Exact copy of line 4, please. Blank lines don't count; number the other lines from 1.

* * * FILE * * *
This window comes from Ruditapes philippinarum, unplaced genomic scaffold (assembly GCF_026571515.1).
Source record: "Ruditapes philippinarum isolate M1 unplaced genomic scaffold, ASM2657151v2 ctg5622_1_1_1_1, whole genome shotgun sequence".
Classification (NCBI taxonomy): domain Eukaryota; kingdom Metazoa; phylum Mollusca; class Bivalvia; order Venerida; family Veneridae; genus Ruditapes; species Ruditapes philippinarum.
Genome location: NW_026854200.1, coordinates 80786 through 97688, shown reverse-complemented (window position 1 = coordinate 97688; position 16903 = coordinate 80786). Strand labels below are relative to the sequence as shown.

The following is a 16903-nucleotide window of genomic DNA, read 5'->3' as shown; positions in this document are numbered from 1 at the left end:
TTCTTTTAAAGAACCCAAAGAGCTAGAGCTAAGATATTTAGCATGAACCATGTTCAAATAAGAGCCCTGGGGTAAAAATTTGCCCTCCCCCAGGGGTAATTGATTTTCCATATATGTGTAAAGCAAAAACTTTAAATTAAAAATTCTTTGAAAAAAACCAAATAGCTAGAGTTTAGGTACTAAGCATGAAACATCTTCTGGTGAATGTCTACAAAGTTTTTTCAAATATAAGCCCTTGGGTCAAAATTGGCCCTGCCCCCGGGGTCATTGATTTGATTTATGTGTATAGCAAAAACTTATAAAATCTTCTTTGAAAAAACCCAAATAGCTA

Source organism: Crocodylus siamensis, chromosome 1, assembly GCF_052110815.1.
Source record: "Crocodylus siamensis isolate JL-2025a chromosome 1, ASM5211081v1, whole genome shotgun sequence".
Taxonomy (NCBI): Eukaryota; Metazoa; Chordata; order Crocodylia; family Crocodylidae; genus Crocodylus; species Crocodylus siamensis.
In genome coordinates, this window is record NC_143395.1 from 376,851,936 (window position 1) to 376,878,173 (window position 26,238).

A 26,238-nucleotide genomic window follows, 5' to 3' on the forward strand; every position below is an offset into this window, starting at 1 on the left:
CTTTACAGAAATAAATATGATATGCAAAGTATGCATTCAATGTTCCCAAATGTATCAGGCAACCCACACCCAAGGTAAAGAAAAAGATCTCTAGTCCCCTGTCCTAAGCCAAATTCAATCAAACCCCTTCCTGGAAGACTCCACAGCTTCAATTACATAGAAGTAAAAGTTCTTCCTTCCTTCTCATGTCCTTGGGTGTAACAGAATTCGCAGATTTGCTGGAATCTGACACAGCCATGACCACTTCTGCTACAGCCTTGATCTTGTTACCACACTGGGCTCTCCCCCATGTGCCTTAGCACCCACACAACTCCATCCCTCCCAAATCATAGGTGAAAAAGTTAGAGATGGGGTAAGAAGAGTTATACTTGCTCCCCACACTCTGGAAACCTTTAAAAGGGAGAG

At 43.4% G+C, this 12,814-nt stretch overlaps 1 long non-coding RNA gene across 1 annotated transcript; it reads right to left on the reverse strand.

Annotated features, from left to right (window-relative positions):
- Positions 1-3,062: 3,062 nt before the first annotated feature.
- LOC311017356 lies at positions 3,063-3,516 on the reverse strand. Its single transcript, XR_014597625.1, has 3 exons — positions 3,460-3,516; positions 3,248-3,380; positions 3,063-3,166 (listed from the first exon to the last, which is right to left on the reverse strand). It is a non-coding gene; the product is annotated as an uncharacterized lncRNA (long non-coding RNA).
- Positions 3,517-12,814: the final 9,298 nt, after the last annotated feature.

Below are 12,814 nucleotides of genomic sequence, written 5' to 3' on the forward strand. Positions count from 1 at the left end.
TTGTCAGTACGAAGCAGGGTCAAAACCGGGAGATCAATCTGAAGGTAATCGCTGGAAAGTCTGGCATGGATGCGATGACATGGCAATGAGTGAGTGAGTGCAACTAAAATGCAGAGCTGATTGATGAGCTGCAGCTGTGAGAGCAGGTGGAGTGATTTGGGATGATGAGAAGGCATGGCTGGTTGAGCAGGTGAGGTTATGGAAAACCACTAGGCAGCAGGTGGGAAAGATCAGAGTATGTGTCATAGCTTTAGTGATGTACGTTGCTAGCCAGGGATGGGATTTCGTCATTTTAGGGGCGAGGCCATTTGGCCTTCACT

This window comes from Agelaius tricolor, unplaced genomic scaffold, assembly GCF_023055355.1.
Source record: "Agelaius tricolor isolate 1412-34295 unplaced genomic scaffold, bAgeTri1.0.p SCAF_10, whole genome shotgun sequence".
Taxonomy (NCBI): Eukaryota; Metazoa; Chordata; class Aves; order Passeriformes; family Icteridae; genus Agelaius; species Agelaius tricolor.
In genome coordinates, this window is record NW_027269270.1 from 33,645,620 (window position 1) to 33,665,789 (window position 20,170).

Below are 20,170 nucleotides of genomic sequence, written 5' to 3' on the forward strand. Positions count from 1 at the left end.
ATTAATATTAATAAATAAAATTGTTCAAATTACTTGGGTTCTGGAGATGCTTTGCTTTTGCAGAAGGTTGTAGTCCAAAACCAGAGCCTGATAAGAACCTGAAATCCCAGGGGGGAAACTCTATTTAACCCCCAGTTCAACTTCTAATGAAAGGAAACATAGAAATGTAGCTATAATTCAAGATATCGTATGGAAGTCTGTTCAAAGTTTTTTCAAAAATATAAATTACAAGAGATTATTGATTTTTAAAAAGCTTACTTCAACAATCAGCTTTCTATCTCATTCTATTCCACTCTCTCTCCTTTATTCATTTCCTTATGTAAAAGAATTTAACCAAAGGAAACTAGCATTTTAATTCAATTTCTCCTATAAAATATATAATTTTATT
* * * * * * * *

Genome location: NW_026854200.1, coordinates 80786 through 97688, shown reverse-complemented (window position 1 = coordinate 97688; position 16903 = coordinate 80786). Strand labels below are relative to the sequence as shown.